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January 2022 Discussion of Wrestling


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9 hours ago, AxB said:

A random comment on the AEW Discord "AEW's Women's division won't get over until they sign a woman who is an MJF-level promo" got me wondering, has there ever been a female WRESTLER (not manager) who was an MJF level promo? Who are the best talkers in (English speaking) Women's Wrestling history?

Alexa Bliss 2016-17 is my personal favorite.

One of the first to come to mind for me was Madison Eagles, who was on fire during her SHIMMER run and just exuded charisma.

On the Impact side of things, I think Madison Rayne was doing excellent heel mic work 10 years ago, and more recently I think Tessa Blanchard could've reached that type of level if her career hadn't stalled when it did.

 

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7 hours ago, LoneWolf&Subs said:

Piper is such a weird comparison that he himself has made because Piper never had the greatest grasp of simple phrases, and would get lost in what he was saying all the time. Even at his best.

I agree, but some would argue that Piper's peak was way back in LA w/the LaBells and his Oregon jaunts, or his Georgia/Mid Atlantic era of commentary'n'rassling. He certainly got more spotlight in that early Hogan WWF time, and even as an established vet for all his later comebacks, but (for me, at least) it was those videos I saw of Oregon/Mid Atlantic/his short stay in CWF. That said, that first year of Piper's Pits changed young RAF's life.

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3 hours ago, L_W_P said:

Good topic for conversation actually - How did you all perceive WWF vs WCW growing up? Did having access to one or the other make you appreciate a certain style more?

This is one of those times I’m actually glad to be so friggin’ old. The sheer breadth of wrestling available to me on basic ass tv when I was like 10 definitely shaped me as a fan. WWF was omnipresent, but everything else I was watching was, at least to me at that age, so much more REAL. It wasn’t even necessarily NWA for me. I was immediately all in on World Class and, soon after, Watts’ UWF.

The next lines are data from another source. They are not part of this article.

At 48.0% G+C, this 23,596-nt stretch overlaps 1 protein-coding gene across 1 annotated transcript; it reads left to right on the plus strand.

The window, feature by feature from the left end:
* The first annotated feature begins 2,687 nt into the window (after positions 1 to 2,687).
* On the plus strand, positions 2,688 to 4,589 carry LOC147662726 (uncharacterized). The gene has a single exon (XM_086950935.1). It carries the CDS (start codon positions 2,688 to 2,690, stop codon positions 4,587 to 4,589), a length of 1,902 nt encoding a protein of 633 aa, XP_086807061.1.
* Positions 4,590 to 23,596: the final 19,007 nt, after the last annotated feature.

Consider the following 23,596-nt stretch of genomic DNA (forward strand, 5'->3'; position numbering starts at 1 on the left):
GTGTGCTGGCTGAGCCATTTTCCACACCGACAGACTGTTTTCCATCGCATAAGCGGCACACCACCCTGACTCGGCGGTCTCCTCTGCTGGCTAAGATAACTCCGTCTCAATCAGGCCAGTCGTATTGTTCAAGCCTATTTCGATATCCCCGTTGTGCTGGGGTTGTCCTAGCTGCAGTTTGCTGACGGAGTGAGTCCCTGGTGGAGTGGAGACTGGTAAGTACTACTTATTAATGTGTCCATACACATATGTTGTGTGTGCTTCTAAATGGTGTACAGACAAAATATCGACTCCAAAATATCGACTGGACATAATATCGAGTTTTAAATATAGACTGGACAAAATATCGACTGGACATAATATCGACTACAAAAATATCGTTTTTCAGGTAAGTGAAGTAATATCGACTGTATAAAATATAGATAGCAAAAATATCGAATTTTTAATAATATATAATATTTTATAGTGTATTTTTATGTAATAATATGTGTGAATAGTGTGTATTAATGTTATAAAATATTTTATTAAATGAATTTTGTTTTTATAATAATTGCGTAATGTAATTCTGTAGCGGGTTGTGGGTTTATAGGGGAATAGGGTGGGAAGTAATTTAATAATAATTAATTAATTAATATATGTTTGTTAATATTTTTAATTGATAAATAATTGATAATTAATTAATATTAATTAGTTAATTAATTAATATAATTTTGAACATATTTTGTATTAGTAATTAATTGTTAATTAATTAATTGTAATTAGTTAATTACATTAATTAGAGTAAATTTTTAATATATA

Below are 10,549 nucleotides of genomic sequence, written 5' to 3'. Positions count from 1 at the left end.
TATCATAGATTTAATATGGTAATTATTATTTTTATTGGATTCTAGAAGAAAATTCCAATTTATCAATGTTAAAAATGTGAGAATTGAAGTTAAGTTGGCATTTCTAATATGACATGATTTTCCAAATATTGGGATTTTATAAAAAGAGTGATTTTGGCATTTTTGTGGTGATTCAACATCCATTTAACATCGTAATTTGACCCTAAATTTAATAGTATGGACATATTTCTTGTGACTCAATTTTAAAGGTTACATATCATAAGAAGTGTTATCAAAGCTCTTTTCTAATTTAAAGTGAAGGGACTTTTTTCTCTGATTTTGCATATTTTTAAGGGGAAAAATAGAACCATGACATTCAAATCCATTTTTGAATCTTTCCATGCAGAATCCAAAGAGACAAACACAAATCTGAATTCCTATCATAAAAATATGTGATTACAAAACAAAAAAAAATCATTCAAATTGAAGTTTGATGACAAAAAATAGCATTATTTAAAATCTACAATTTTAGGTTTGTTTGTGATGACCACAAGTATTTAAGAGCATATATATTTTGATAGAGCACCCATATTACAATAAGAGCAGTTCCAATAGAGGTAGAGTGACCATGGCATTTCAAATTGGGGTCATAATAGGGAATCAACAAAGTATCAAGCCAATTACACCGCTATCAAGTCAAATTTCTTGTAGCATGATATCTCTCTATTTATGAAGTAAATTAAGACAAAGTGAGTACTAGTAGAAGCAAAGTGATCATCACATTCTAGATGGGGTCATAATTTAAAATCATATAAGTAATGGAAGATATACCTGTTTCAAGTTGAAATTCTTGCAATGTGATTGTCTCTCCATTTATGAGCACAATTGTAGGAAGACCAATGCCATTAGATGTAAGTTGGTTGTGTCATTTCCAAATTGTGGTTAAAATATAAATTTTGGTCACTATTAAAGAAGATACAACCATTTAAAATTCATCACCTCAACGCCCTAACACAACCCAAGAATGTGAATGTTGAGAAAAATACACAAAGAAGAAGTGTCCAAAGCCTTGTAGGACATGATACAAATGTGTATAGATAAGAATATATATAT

Honestly, it’s probably why I was mostly into WWF heels, because at least they had a tiny bit of grit. The only WWF babyfaces I really remember latching onto in the mid-80s were Barry Windham and Tito Santana. I was probably a far more traditional “cheer the faces” sort of kid elsewhere, though. 

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18 hours ago, AxB said:

A random comment on the AEW Discord "AEW's Women's division won't get over until they sign a woman who is an MJF-level promo" got me wondering, has there ever been a female WRESTLER (not manager) who was an MJF level promo? Who are the best talkers in (English speaking) Women's Wrestling history?

Currently Britt Baker, Historicly Sherry or Trish

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13 hours ago, L_W_P said:

Good topic for conversation actually - How did you all perceive WWF vs WCW growing up? Did having access to one or the other make you appreciate a certain style more?

I wonder how kids these days are with the differences between WWE and AEW.

I grew up in the 80s so it was more JCP vs. WWF. I'm from Virginia and we didn't have cable when I was a kid so the only WWF I got to see was Superstars on Sunday morning and the occasional times I stayed up late and watched Saturday Night's Main Event. I got two NWA shows every Saturday, one at noon and one at like 11:30pm or so (and this was back in the days when channels would stop at a certain time!) and my uncle would record the TBS shows and Clashes for me b/c he had cable. I was a big Apter mag reader too. The WWF never came to Charlottesville but the NWA would come here twice a year or so and they were in Richmond more often than that so I'd go to at least one NWA show every year as a kid.

So anyway, I was a big NWA supporter. Even though I was only 7 in 1986, I pretty much knew what was going on with wrestling (retired wrestler Abe Jacobs spoiled it for me when I visited Ricky Steamboat's gym in Charlotte but that's a story for another day). That said, I thought the NWA seemed more authentic because their guys looked more like regular tough guys than the jacked up muscle guys in the WWF. I was firmly in the camp that Flair would wipe the floor with Hogan because he knew more "techniques" and was a better "scientific wrestler" and he wasn't stupid like the WWF rulebreakers who would sit there and stupidly hit Hogan during the Hulk-Up. I thought the WWF was "fake" because it was all bright, there were animals, a bunch of fat wrestlers who didn't know any "techniques" (yeah, I know Dusty Rhodes is fat and I didn't like him but at least he's tough and he knows how to put on a figure four) and all of Hogan's matches ended the same way. Plus there was hardly any blood! How can you tell 6 year old me that on one show, Ric Flair gets rammed into a cage and he's bleeding like a stuck pig but these losers in the WWF do and there's nothing?! Plus what's up with those stupid big blue bars? That's not a cage!